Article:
The Chicago Federal Reserve Bank publishes two indices – the National Financial Conditions Index (NFCI) and the adjusted National Financial Conditions Index – that provide reliable measures of financial conditions to policymakers and market participants who are looking for guidance on the state of the economy. Because U.S. economic and financial conditions tend to be highly correlated, these two indices move with the business cycle and the level of inflation.
The NFCI provides a comprehensive weekly update on U.S. financial conditions based on 105 measures of financial activity. These break down into three sub-indices, Risk, Credit, and Leverage. The NFCI accounts for conditions in money markets, debt and equity markets, and the traditional and “shadow” banking systems, using weekly, monthly, and quarterly data. In constructing the index, the Chicago Fed weights them by their relative importance in explaining the index’s historical fluctuations.
The adjusted NFCI, or ANCFI, is constructed to account for prevailing macroeconomic conditions as measured by the Chicago Fed National Activity Index (CFNAI) and the Personal Consumption Expenditures (PCE) Price Index. As such, it isolates a financial-only element of conditions, adjusts for the state of the business cycle and the level of inflation. As the Chicago Fed notes, “if …economic growth were weaker than average, as during a recession, financial conditions would be expected to be tighter than average as a result…Thus, positive values of the ANFCI have been historically associated with financial conditions that are tighter than what would be typically suggested by growth in economic activity and inflation, while negative values have been historically associated with the opposite.”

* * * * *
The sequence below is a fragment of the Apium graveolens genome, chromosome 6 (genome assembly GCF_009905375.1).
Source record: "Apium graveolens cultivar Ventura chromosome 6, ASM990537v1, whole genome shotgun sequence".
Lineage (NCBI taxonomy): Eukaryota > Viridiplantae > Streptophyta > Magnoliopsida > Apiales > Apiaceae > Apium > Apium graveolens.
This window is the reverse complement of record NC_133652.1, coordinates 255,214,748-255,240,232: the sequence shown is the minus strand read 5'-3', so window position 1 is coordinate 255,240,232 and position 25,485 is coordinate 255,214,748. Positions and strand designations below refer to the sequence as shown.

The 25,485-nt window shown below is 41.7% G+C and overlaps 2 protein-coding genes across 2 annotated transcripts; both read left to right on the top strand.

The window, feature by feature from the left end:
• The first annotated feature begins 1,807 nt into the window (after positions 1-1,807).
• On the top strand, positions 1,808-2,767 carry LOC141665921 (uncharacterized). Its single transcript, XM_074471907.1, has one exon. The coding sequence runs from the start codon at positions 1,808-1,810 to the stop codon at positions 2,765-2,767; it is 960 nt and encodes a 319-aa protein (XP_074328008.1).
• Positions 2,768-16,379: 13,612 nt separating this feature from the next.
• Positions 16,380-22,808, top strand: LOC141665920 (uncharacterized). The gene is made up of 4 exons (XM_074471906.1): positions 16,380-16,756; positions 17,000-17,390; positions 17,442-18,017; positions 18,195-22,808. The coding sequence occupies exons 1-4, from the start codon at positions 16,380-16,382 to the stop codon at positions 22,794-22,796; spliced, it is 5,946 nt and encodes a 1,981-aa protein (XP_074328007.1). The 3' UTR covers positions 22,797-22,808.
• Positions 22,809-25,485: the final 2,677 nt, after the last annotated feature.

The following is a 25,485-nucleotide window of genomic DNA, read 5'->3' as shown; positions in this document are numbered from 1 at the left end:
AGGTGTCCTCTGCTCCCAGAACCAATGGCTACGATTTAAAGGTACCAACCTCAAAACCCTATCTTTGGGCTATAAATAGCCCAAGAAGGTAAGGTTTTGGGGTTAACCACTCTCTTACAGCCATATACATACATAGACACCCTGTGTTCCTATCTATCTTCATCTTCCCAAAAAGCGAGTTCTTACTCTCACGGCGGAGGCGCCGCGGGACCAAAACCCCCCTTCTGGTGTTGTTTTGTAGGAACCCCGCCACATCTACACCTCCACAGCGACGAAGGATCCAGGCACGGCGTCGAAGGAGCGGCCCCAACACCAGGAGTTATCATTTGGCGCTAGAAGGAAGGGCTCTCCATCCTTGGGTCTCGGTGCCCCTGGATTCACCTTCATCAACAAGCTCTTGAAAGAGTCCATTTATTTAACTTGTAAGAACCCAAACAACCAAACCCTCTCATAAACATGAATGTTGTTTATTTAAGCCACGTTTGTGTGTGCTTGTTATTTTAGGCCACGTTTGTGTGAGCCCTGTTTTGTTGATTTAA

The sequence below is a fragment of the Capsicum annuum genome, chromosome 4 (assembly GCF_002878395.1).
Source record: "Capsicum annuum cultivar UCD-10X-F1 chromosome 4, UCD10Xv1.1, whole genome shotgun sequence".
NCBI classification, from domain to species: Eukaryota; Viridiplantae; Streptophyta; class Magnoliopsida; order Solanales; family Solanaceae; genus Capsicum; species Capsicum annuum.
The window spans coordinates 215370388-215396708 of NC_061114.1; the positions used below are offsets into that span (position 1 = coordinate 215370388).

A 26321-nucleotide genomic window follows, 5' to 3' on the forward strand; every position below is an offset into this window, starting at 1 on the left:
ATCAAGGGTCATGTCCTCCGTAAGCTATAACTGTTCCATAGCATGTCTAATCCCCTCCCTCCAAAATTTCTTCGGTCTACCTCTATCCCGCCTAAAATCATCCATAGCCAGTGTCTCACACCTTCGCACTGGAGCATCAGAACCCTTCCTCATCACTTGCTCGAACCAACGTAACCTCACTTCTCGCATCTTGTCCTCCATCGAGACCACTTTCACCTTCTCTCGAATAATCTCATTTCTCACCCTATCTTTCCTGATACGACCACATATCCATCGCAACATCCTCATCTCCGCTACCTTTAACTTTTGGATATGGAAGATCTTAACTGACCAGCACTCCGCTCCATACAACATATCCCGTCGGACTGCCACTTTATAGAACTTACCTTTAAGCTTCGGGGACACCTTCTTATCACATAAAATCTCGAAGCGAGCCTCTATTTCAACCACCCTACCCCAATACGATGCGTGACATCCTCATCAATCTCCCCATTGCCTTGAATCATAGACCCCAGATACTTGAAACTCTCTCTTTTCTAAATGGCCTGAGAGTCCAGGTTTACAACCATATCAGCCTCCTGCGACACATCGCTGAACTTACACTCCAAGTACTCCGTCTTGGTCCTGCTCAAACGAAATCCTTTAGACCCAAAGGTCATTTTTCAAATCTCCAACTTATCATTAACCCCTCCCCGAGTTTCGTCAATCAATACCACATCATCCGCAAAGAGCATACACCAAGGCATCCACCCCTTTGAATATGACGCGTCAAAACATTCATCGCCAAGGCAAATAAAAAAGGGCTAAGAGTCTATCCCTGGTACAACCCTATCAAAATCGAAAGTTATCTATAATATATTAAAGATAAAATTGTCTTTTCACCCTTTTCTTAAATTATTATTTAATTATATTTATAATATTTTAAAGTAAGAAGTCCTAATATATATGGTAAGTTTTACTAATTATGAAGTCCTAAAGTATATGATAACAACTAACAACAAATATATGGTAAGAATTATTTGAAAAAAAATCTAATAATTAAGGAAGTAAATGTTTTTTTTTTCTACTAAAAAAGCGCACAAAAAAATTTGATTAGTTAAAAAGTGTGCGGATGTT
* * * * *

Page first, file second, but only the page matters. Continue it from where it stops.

Looking at these indices, they appear to reflect the business cycle well. As shown below, both the NFCI and the ANFCI having strong negative inflection points in mid-2007. This was several months prior to the start of the 2007-09 recession, which officially started in December 2007, suggesting that these figures comprise a leading economic indicator.
The current figure for the NFCI is negative, suggesting looser-than-average financial conditions, with the ANFCI also suggesting that financial conditions are looser than average historically, but slightly less so than the NFCI after accounting for prevailing macroeconomic conditions, including current levels of economic growth and inflation.
More information on these indices in available at https://www.chicagofed.org/research/data/nfci/background.
Contact ACA’s Allen Irish for more information.
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